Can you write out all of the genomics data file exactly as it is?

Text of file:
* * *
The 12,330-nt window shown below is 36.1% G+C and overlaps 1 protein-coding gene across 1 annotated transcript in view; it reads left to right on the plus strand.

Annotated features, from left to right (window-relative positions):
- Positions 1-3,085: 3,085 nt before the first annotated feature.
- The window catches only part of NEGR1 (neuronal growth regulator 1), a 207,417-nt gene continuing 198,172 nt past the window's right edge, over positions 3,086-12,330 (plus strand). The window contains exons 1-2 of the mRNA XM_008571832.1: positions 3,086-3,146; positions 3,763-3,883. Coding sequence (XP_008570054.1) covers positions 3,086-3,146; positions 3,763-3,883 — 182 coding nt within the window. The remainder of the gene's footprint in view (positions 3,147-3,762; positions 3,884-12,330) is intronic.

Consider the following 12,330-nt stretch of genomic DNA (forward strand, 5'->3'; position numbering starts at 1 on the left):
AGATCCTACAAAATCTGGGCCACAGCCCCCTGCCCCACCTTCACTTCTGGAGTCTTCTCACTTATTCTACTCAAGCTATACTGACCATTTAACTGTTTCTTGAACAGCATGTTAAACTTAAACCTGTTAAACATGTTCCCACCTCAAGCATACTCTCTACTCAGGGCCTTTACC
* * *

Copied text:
The 12,330-nt window shown below is 36.1% G+C and overlaps 1 protein-coding gene across 1 annotated transcript in view; it reads left to right on the plus strand.

Annotated features, from left to right (window-relative positions):
- Positions 1-3,085: 3,085 nt before the first annotated feature.
- The window catches only part of NEGR1 (neuronal growth regulator 1), a 207,417-nt gene continuing 198,172 nt past the window's right edge, over positions 3,086-12,330 (plus strand). The window contains exons 1-2 of the mRNA XM_008571832.1: positions 3,086-3,146; positions 3,763-3,883. Coding sequence (XP_008570054.1) covers positions 3,086-3,146; positions 3,763-3,883 — 182 coding nt within the window. The remainder of the gene's footprint in view (positions 3,147-3,762; positions 3,884-12,330) is intronic.

Consider the following 12,330-nt stretch of genomic DNA (forward strand, 5'->3'; position numbering starts at 1 on the left):
AGATCCTACAAAATCTGGGCCACAGCCCCCTGCCCCACCTTCACTTCTGGAGTCTTCTCACTTATTCTACTCAAGCTATACTGACCATTTAACTGTTTCTTGAACAGCATGTTAAACTTAAACCTGTTAAACATGTTCCCACCTCAAGCATACTCTCTACTCAGGGCCTTTACC